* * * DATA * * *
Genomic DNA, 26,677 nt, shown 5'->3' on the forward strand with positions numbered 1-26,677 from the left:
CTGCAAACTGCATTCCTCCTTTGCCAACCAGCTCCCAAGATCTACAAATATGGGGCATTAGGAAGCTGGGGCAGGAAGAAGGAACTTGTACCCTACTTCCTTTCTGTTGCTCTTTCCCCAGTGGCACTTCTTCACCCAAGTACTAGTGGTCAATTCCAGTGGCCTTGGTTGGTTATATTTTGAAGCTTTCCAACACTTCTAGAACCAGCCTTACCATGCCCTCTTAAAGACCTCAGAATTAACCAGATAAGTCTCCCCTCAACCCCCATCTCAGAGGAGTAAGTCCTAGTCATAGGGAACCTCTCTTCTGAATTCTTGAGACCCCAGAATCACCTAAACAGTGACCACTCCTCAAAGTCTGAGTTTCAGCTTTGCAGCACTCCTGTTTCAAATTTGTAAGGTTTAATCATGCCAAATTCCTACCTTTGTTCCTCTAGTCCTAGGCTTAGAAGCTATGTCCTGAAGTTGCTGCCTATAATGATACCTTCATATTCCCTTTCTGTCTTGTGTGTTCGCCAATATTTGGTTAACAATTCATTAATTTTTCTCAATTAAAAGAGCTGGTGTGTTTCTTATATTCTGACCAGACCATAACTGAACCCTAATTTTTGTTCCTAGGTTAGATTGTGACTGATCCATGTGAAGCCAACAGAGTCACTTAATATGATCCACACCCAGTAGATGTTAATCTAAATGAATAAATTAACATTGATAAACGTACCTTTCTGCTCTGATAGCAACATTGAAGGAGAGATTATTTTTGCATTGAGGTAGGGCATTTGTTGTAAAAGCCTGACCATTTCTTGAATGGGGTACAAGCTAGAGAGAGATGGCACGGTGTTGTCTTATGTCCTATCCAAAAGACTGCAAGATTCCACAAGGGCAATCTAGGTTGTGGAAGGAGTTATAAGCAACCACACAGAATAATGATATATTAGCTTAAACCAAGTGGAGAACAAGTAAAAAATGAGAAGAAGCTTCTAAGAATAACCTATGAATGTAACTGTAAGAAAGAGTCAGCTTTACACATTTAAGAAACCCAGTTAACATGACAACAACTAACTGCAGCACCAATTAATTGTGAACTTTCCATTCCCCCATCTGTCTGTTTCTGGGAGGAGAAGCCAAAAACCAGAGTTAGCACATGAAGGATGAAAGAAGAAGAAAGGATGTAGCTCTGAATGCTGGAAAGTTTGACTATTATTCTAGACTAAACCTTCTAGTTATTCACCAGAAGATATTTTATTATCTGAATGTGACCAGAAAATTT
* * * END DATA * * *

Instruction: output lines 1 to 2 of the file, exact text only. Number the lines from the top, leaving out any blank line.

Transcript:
Genomic DNA, 26,677 nt, shown 5'->3' on the forward strand with positions numbered 1-26,677 from the left:
CTGCAAACTGCATTCCTCCTTTGCCAACCAGCTCCCAAGATCTACAAATATGGGGCATTAGGAAGCTGGGGCAGGAAGAAGGAACTTGTACCCTACTTCCTTTCTGTTGCTCTTTCCCCAGTGGCACTTCTTCACCCAAGTACTAGTGGTCAATTCCAGTGGCCTTGGTTGGTTATATTTTGAAGCTTTCCAACACTTCTAGAACCAGCCTTACCATGCCCTCTTAAAGACCTCAGAATTAACCAGATAAGTCTCCCCTCAACCCCCATCTCAGAGGAGTAAGTCCTAGTCATAGGGAACCTCTCTTCTGAATTCTTGAGACCCCAGAATCACCTAAACAGTGACCACTCCTCAAAGTCTGAGTTTCAGCTTTGCAGCACTCCTGTTTCAAATTTGTAAGGTTTAATCATGCCAAATTCCTACCTTTGTTCCTCTAGTCCTAGGCTTAGAAGCTATGTCCTGAAGTTGCTGCCTATAATGATACCTTCATATTCCCTTTCTGTCTTGTGTGTTCGCCAATATTTGGTTAACAATTCATTAATTTTTCTCAATTAAAAGAGCTGGTGTGTTTCTTATATTCTGACCAGACCATAACTGAACCCTAATTTTTGTTCCTAGGTTAGATTGTGACTGATCCATGTGAAGCCAACAGAGTCACTTAATATGATCCACACCCAGTAGATGTTAATCTAAATGAATAAATTAACATTGATAAACGTACCTTTCTGCTCTGATAGCAACATTGAAGGAGAGATTATTTTTGCATTGAGGTAGGGCATTTGTTGTAAAAGCCTGACCATTTCTTGAATGGGGTACAAGCTAGAGAGAGATGGCACGGTGTTGTCTTATGTCCTATCCAAAAGACTGCAAGATTCCACAAGGGCAATCTAGGTTGTGGAAGGAGTTATAAGCAACCACACAGAATAATGATATATTAGCTTAAACCAAGTGGAGAACAAGTAAAAAATGAGAAGAAGCTTCTAAGAATAACCTATGAATGTAACTGTAAGAAAGAGTCAGCTTTACACATTTAAGAAACCCAGTTAACATGACAACAACTAACTGCAGCACCAATTAATTGTGAACTTTCCATTCCCCCATCTGTCTGTTTCTGGGAGGAGAAGCCAAAAACCAGAGTTAGCACATGAAGGATGAAAGAAGAAGAAAGGATGTAGCTCTGAATGCTGGAAAGTTTGACTATTATTCTAGACTAAACCTTCTAGTTATTCACCAGAAGATATTTTATTATCTGAATGTGACCAGAAAATTT